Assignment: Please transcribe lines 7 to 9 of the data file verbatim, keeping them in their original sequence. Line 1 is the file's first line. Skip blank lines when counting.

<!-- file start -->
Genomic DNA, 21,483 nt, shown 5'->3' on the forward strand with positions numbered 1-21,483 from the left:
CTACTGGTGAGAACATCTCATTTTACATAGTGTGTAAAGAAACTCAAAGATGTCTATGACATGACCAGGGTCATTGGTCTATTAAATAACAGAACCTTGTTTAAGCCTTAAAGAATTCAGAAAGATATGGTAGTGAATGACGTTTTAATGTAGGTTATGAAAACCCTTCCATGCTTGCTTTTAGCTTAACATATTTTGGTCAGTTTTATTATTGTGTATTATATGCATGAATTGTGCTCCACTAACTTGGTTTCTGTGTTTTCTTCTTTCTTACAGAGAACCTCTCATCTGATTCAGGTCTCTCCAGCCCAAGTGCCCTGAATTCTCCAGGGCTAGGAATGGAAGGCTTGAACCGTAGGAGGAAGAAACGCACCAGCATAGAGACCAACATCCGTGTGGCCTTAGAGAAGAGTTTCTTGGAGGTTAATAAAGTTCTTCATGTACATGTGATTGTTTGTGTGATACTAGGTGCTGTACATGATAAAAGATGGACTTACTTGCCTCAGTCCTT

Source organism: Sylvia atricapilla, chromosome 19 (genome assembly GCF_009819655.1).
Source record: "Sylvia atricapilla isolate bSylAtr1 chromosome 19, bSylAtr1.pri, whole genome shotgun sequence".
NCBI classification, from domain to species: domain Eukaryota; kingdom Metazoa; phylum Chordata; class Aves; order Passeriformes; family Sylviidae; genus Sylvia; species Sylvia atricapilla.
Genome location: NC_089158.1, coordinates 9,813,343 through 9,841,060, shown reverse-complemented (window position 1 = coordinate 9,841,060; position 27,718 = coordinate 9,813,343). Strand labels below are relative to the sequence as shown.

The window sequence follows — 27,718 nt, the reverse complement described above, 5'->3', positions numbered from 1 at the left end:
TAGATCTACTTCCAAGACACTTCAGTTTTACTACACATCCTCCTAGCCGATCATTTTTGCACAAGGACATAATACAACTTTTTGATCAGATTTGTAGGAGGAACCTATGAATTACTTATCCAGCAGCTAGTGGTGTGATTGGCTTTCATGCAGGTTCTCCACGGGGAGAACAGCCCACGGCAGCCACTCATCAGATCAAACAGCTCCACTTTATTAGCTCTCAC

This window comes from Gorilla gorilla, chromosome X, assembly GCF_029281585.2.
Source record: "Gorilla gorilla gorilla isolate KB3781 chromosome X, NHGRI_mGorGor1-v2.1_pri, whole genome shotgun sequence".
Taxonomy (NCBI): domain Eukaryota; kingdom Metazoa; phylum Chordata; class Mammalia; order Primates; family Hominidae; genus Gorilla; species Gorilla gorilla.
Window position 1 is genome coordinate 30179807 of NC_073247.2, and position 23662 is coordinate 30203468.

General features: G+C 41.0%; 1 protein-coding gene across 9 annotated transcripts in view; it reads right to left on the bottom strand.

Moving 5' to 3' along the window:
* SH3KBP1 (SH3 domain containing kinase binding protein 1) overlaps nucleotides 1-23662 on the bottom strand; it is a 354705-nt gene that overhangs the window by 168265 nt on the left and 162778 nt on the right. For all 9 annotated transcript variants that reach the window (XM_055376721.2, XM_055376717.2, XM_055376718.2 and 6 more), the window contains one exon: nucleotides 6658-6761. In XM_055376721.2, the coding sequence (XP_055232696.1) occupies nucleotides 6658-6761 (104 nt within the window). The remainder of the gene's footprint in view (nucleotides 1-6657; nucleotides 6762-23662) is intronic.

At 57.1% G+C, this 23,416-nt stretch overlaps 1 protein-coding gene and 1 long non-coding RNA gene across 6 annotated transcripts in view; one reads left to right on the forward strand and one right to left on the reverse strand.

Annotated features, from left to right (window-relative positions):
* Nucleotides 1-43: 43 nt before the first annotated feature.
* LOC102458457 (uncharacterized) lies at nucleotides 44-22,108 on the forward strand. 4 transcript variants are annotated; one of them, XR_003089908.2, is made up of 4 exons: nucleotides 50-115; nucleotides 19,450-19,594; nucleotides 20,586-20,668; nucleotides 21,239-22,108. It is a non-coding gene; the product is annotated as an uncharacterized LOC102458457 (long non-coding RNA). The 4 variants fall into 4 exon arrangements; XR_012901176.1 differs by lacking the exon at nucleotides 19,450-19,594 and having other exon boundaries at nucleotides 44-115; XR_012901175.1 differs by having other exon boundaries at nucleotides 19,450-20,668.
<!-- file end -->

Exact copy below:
The window sequence follows — 27,718 nt, the reverse complement described above, 5'->3', positions numbered from 1 at the left end:
TAGATCTACTTCCAAGACACTTCAGTTTTACTACACATCCTCCTAGCCGATCATTTTTGCACAAGGACATAATACAACTTTTTGATCAGATTTGTAGGAGGAACCTATGAATTACTTATCCAGCAGCTAGTGGTGTGATTGGCTTTCATGCAGGTTCTCCACGGGGAGAACAGCCCACGGCAGCCACTCATCAGATCAAACAGCTCCACTTTATTAGCTCTCAC

This window comes from Gorilla gorilla, chromosome X, assembly GCF_029281585.2.